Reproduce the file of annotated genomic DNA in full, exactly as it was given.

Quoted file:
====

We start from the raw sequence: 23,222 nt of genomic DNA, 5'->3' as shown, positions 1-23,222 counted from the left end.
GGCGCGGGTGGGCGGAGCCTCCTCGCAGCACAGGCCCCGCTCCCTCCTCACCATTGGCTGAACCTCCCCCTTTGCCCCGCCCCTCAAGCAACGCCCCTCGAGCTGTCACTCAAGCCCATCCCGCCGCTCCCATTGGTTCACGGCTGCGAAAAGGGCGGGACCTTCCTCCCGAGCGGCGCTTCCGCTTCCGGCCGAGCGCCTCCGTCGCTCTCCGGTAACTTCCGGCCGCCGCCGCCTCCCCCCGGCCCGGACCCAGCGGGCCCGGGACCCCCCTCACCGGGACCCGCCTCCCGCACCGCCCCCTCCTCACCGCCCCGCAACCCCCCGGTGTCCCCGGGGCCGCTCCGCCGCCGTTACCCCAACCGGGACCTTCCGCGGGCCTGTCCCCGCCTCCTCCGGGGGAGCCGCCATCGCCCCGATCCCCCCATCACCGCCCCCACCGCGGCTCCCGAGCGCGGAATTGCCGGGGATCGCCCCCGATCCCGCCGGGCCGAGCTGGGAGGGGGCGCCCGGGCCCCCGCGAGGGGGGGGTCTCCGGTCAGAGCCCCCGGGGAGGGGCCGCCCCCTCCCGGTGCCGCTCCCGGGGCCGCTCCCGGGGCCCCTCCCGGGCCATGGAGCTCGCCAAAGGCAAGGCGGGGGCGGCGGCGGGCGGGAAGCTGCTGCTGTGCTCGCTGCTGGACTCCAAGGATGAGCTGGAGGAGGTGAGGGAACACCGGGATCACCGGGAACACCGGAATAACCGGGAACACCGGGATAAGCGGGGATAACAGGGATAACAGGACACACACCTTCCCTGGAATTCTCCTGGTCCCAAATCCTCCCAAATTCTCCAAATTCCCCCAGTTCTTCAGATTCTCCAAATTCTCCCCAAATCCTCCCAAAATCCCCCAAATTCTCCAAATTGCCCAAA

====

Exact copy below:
We start from the raw sequence: 23,222 nt of genomic DNA, 5'->3' as shown, positions 1-23,222 counted from the left end.
GGCGCGGGTGGGCGGAGCCTCCTCGCAGCACAGGCCCCGCTCCCTCCTCACCATTGGCTGAACCTCCCCCTTTGCCCCGCCCCTCAAGCAACGCCCCTCGAGCTGTCACTCAAGCCCATCCCGCCGCTCCCATTGGTTCACGGCTGCGAAAAGGGCGGGACCTTCCTCCCGAGCGGCGCTTCCGCTTCCGGCCGAGCGCCTCCGTCGCTCTCCGGTAACTTCCGGCCGCCGCCGCCTCCCCCCGGCCCGGACCCAGCGGGCCCGGGACCCCCCTCACCGGGACCCGCCTCCCGCACCGCCCCCTCCTCACCGCCCCGCAACCCCCCGGTGTCCCCGGGGCCGCTCCGCCGCCGTTACCCCAACCGGGACCTTCCGCGGGCCTGTCCCCGCCTCCTCCGGGGGAGCCGCCATCGCCCCGATCCCCCCATCACCGCCCCCACCGCGGCTCCCGAGCGCGGAATTGCCGGGGATCGCCCCCGATCCCGCCGGGCCGAGCTGGGAGGGGGCGCCCGGGCCCCCGCGAGGGGGGGGTCTCCGGTCAGAGCCCCCGGGGAGGGGCCGCCCCCTCCCGGTGCCGCTCCCGGGGCCGCTCCCGGGGCCCCTCCCGGGCCATGGAGCTCGCCAAAGGCAAGGCGGGGGCGGCGGCGGGCGGGAAGCTGCTGCTGTGCTCGCTGCTGGACTCCAAGGATGAGCTGGAGGAGGTGAGGGAACACCGGGATCACCGGGAACACCGGAATAACCGGGAACACCGGGATAAGCGGGGATAACAGGGATAACAGGACACACACCTTCCCTGGAATTCTCCTGGTCCCAAATCCTCCCAAATTCTCCAAATTCCCCCAGTTCTTCAGATTCTCCAAATTCTCCCCAAATCCTCCCAAAATCCCCCAAATTCTCCAAATTGCCCAAA